While I set this out as a revision exercise, what I found was Fishbowl is also an effective assessment activity. I doubt I’ll use it for summative assessments but as formative assessment, it was really good to see what the small group, and whole class, knew…or did not know…or got confused on. It also contextualised my assessment tips such as – give specific details, use technical terms and make sure you know their definitions, think of positives and negatives when discussing issues, you can link topics we studied,  use Asimov’s Laws on Robotics when discussing issues, and the like.

Tic Tac Toe + Jeopardy

Our current unit of work in 9IST is game design, a culmination of the Digital Media and Software Design and Programming topics we studied this year. They also have a yearly exam coming soon and I thought what better way to do revision than to play games. We will unpack the following experience next lesson and use that to feed into the work they yet have to do.

I found my inspiration in a recently discovered (read: yesterday) differentiation site, daretodifferentiate (link to Choice boards or tic tac toe, though the wiki site warrant more exploration). I wanted to try it straight away but all mu units are already designed so I figured I might as well use it for revision….and as a game!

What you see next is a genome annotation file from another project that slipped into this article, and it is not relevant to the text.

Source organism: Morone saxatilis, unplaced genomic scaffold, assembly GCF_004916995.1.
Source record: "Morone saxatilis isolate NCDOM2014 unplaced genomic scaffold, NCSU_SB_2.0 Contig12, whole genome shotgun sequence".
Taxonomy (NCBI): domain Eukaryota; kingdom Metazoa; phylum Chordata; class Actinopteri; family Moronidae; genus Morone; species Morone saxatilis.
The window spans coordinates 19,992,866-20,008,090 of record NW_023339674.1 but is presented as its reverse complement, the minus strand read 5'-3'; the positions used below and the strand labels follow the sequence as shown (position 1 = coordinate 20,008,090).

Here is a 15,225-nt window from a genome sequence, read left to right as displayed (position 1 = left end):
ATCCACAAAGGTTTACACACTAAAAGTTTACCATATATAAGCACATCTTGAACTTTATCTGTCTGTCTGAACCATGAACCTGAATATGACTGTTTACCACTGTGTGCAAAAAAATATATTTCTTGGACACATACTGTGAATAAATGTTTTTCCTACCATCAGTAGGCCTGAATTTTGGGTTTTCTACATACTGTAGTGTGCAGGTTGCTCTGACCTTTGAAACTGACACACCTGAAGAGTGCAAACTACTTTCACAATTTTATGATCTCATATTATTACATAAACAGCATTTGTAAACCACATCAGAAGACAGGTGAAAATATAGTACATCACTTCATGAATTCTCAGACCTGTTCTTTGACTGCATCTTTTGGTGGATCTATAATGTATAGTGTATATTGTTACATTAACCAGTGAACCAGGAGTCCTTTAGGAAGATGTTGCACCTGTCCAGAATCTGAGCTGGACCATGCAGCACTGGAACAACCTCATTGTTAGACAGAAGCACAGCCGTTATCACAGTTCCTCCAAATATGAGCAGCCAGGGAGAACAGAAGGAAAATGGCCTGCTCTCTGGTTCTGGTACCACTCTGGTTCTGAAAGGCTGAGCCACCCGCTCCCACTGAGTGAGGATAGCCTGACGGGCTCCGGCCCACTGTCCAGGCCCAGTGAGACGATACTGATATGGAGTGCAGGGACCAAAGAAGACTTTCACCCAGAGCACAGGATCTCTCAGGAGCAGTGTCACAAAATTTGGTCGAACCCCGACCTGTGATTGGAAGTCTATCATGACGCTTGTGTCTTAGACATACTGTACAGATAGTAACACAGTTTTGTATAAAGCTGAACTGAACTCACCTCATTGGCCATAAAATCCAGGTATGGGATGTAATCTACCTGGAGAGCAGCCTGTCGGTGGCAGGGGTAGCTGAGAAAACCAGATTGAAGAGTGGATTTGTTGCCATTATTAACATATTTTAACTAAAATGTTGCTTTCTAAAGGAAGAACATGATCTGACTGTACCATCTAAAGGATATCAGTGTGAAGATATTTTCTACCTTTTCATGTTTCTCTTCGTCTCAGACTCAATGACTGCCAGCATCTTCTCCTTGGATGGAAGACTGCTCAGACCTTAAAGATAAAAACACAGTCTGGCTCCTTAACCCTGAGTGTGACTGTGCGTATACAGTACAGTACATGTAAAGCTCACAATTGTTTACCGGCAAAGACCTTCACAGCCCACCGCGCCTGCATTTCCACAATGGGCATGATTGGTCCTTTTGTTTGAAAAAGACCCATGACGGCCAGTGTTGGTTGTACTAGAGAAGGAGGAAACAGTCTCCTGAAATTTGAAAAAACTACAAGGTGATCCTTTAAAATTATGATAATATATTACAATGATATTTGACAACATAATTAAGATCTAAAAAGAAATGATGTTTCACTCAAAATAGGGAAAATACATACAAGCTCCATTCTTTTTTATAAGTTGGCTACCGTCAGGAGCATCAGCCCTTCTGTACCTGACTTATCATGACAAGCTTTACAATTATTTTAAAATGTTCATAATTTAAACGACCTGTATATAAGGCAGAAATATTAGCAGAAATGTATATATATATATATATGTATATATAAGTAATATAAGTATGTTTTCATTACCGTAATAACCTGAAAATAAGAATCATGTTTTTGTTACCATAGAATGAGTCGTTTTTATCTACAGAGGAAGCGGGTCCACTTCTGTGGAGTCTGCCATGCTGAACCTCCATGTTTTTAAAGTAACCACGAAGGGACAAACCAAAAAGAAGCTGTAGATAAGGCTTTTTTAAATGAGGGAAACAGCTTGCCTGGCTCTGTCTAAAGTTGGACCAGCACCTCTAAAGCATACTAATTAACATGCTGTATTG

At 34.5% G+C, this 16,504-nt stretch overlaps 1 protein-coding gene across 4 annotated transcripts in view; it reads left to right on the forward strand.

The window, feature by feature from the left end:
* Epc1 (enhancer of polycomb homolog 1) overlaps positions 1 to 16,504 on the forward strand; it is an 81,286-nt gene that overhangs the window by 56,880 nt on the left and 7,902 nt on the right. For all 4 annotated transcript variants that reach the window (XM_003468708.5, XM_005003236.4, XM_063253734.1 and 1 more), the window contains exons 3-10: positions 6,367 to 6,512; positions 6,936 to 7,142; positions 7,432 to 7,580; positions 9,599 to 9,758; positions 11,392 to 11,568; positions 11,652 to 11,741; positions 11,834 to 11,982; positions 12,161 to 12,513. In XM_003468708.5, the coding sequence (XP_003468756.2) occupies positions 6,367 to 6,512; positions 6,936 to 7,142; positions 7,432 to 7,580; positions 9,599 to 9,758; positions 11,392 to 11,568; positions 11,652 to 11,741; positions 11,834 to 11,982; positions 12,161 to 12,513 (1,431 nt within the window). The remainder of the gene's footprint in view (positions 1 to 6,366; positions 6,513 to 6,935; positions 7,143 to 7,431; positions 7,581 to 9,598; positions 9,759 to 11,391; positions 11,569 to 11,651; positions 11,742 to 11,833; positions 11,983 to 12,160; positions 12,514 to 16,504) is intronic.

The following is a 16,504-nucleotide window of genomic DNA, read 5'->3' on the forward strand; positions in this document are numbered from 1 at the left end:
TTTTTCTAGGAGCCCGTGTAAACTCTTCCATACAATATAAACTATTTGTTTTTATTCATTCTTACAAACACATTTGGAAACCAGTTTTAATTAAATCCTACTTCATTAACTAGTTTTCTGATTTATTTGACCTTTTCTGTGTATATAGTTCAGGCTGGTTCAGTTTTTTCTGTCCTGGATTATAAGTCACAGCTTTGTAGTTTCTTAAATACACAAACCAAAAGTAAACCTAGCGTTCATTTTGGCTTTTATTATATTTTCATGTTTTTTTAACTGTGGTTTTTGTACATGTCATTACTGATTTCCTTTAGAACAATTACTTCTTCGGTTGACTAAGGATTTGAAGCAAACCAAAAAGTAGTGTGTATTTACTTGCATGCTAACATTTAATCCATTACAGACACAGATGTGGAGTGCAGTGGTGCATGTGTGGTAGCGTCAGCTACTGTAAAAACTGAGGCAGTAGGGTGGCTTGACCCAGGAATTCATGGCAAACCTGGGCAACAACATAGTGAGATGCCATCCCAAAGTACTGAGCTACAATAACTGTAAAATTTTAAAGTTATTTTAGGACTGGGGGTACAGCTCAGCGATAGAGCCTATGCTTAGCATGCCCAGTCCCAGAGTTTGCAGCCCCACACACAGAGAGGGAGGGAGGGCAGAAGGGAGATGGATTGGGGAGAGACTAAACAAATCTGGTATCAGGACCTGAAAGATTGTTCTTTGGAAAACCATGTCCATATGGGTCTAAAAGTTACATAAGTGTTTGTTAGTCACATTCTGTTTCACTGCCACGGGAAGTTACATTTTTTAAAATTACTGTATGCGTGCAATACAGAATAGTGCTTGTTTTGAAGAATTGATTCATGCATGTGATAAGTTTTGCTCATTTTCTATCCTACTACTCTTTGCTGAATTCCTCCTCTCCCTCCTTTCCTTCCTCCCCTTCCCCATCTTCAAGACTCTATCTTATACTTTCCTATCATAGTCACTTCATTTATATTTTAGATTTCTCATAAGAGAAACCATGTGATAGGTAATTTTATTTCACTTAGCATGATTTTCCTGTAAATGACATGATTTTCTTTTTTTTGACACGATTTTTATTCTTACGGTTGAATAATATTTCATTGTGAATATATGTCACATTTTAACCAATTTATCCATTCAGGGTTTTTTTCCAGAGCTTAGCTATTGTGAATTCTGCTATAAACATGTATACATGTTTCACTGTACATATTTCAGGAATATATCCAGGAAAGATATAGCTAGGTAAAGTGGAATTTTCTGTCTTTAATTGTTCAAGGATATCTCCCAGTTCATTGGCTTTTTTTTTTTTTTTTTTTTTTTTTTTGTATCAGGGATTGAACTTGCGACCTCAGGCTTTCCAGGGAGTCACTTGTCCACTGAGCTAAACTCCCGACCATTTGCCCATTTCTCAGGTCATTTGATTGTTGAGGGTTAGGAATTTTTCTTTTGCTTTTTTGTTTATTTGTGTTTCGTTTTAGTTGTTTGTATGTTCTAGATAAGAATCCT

The plan was to have a choice board with easy, medium and hard questions – that’s the tic tac toe part. Assigning points to the questions was the Jeopardy part.

I’m not going to include all the questions here but here’s a small sample so you get the idea: easy – JPEG is a lossy format (True or False?), medium – Define algorithm, hard – Explain one way that text can be digitised. For points, I gave 100 for easy, 150 for medium and 200 for hard.

Using the simple definition of games = goal + rules, I discussed the rules of tic tac toe and Jeopardy. They work in groups, nominate a speaker (and there can be no repeat speakers) to provide the answer. I also added a rule of ‘stealing’, i.e. if a group can answer a question better then they “steal (the chance to earn)” the points. This was actually good to ensure they all tried their best and that they listened to other groups. Revision and learning were happening at individual, small group and whole class level. Granted, still at different levels but even the quietest student could learn from others at least. I dropped the ‘tic tac toe’ all in a line across three columns because I had 3 groups…but that would be fun to design to get some blocking strategy happening as well.